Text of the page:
The group’s supporters are swiftly expanding their work.

Dan Sullivan, a state senator who represents Jonesboro, pushed a book-banning law through the legislature last year. Act 372 would allow local officials to bar minors from accessing library books they deem inappropriate. Librarians caught providing “harmful” books to anyone under 18 could face criminal charges. At a conference for Christian lawmakers this past summer, Mr. Sullivan vowed to defund any library affiliated with the American Library Association, an organization fighting against book bans.

To Jolene Mullet, who ran the Jonesboro library’s teen section until this past May, the upshot of all this is that one of the city’s cornerstone public institutions will become less inclusive. When the Pride display was up in 2021, she recalled, young readers would come to her asking for books on coming out or being transgender. Parents of LGBTQ children thanked her for providing a safe space for their kids in a state that often shunned them.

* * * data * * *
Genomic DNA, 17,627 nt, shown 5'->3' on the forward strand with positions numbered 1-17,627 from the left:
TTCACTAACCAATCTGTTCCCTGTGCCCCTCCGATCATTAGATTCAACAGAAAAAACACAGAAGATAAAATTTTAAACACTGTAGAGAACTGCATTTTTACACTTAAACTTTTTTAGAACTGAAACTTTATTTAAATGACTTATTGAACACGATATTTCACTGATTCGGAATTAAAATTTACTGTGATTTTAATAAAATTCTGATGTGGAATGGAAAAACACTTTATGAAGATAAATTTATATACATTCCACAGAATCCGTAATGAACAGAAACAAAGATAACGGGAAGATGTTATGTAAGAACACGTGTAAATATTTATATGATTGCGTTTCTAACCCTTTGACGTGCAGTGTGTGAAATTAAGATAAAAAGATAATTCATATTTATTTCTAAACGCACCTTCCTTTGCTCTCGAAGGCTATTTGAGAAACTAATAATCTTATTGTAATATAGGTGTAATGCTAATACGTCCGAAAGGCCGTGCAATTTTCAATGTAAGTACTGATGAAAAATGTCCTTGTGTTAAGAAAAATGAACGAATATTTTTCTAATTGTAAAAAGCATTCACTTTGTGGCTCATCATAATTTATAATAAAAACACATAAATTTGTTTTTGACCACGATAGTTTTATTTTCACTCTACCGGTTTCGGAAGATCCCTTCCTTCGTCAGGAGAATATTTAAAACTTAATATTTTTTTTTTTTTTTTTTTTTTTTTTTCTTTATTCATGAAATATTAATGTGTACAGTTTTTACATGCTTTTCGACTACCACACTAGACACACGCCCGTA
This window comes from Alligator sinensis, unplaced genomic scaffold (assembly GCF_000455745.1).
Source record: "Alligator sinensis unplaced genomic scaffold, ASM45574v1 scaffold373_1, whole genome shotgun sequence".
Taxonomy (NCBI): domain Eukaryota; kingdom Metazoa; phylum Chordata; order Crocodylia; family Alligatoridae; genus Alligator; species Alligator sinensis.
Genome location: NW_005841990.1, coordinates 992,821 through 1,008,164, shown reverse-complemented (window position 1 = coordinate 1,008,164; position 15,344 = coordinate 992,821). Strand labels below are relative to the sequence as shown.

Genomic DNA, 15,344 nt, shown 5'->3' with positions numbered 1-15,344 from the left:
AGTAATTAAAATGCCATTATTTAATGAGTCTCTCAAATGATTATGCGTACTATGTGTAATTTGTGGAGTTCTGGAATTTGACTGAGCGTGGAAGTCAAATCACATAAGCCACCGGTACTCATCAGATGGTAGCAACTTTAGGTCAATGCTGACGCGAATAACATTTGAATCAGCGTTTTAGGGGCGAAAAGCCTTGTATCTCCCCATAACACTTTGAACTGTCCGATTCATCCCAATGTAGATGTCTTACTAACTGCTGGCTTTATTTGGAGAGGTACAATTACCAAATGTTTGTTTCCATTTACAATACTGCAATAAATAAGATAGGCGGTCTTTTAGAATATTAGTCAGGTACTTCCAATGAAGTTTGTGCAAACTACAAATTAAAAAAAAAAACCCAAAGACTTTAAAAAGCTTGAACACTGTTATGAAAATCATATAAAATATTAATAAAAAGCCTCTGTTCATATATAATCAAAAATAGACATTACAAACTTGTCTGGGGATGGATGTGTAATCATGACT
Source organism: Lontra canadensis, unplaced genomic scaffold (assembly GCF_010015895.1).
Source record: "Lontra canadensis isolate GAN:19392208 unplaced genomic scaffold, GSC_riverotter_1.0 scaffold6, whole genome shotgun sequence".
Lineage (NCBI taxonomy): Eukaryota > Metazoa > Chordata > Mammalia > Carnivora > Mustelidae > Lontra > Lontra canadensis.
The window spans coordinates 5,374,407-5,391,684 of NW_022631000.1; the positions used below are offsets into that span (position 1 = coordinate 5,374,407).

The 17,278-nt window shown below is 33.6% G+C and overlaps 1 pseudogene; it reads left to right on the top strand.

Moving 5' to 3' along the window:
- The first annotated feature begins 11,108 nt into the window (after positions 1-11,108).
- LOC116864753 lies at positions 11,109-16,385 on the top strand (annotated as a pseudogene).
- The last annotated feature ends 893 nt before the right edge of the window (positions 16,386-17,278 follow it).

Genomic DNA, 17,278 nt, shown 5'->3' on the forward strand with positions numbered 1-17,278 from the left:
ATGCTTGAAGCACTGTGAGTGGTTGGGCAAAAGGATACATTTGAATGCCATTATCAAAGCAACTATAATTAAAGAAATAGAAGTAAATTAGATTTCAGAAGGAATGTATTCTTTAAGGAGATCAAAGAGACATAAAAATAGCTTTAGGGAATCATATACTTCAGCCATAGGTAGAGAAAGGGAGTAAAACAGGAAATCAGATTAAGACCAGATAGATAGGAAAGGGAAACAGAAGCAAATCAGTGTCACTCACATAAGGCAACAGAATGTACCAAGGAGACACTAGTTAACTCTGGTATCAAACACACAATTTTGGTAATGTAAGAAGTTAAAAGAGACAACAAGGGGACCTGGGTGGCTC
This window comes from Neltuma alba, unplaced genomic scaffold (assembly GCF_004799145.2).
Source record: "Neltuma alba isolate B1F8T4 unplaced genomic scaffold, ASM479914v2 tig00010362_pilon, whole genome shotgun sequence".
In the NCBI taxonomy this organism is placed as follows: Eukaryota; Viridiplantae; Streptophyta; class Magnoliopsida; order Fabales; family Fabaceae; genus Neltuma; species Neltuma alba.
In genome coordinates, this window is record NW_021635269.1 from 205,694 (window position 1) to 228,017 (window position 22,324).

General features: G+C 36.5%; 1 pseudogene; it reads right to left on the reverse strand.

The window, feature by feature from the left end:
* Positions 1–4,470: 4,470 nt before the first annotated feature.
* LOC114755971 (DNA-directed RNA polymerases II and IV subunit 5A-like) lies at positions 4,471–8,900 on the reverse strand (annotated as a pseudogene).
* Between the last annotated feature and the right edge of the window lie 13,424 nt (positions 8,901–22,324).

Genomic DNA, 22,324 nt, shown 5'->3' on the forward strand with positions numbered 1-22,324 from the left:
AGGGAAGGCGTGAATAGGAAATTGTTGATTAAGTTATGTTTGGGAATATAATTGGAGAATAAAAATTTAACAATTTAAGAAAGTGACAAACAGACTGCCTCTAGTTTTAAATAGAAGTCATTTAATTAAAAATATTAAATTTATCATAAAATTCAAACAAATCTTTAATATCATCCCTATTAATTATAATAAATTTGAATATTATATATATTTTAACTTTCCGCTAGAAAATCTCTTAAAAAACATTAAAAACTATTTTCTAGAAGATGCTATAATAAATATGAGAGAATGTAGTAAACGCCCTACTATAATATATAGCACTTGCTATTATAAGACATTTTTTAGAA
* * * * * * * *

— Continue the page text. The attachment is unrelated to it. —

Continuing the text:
Now, all of that has been curtailed, along with services meant to take books around the community, because some citizens dislike some of the library’s content.

“Because these people have a problem with viewpoints that don’t align with their own, they’re willing to punish an entire community,” Ms. Mullet said. “I absolutely believe that kids should have the ability to read tough things, to read things that might challenge them.”